Lee Stephens on trial for officer's slaying

A trial for a fallen Maryland officer reveals old cells may have made the murder easier.

In a dramatic courtroom demonstration using an actual prison door taken from a cellblock at the maximum-security Maryland House of Corrections, jurors saw how inmates had learned to foil antiquated locks to come and go as they pleased.

The information came from prosecutors who claimed that is how inmate Lee Stephens and another prisoner were able to ambush and kill Correctional Officer David McGuinn as he made his rounds in July 2006.

An inmate who says he witnessed the murder told the court all he had to do was lift the door to open it—a stunning claim to those who have been following the trial.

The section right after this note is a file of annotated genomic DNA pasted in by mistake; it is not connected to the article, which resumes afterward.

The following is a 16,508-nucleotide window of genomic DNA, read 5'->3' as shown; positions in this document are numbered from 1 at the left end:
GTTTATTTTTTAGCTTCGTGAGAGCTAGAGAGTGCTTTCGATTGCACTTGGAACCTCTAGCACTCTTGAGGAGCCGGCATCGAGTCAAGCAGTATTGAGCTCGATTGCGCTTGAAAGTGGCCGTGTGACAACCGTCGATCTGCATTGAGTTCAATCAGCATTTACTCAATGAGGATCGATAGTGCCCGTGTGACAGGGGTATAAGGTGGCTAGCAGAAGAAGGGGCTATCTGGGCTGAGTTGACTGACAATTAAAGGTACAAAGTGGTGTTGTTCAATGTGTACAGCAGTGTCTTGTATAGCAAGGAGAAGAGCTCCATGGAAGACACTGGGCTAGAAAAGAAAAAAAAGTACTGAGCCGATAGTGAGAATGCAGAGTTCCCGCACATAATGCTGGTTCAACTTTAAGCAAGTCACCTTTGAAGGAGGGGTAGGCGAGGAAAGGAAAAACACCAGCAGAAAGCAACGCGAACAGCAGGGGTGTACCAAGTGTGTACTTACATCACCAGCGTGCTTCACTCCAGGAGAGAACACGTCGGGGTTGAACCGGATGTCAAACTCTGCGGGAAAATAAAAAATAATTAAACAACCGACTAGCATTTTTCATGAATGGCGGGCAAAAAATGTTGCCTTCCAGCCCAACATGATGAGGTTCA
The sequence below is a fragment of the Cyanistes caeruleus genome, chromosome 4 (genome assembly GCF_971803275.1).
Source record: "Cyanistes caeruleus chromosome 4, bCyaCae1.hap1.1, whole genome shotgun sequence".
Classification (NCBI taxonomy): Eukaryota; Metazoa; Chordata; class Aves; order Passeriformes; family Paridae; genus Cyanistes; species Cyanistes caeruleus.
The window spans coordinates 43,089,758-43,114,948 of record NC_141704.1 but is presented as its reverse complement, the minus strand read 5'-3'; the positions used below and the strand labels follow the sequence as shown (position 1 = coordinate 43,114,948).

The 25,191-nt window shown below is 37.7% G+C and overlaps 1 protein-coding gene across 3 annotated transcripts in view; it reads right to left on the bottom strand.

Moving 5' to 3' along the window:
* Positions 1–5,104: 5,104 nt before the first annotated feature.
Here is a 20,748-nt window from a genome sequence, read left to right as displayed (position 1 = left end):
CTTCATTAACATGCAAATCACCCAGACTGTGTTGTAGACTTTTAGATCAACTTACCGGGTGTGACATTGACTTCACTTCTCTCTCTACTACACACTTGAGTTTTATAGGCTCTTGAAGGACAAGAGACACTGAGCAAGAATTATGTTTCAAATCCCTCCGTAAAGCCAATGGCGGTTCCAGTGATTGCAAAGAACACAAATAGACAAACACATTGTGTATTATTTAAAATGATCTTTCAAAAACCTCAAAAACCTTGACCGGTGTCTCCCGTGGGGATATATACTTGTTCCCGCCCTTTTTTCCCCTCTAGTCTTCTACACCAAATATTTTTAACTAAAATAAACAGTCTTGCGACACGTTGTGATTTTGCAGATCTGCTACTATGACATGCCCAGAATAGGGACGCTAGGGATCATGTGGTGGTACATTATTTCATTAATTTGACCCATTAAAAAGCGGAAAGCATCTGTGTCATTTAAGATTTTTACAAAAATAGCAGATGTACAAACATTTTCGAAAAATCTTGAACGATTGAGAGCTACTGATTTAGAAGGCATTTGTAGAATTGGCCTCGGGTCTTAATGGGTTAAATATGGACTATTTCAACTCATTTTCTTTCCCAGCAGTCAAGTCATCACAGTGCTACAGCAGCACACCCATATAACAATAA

“Wooo. That's dangerous that's dangerous. I cant believe that was a allowed,” said Eric Daniels-Bey, who has been watching the trial.

McGuinn's murder and another non-fatal stabbing of a guard seven months later prompted corrections officials to close the 130 year old prison in 2007. It has taken another five years for prosecutors to bring the case to court, in large part because the only witnesses are inmates who either refuse to testify or have credibility issues.

Prosecutors allege the inmates killed McGuinn because he was too by-the-book as a guard—even giving him the nickname “homeland security.”

McGuinn's widow and daughter declined comment because of a gag order. In court they quietly cried as they heard details of the death.

The state is seeking the death penalty in the case.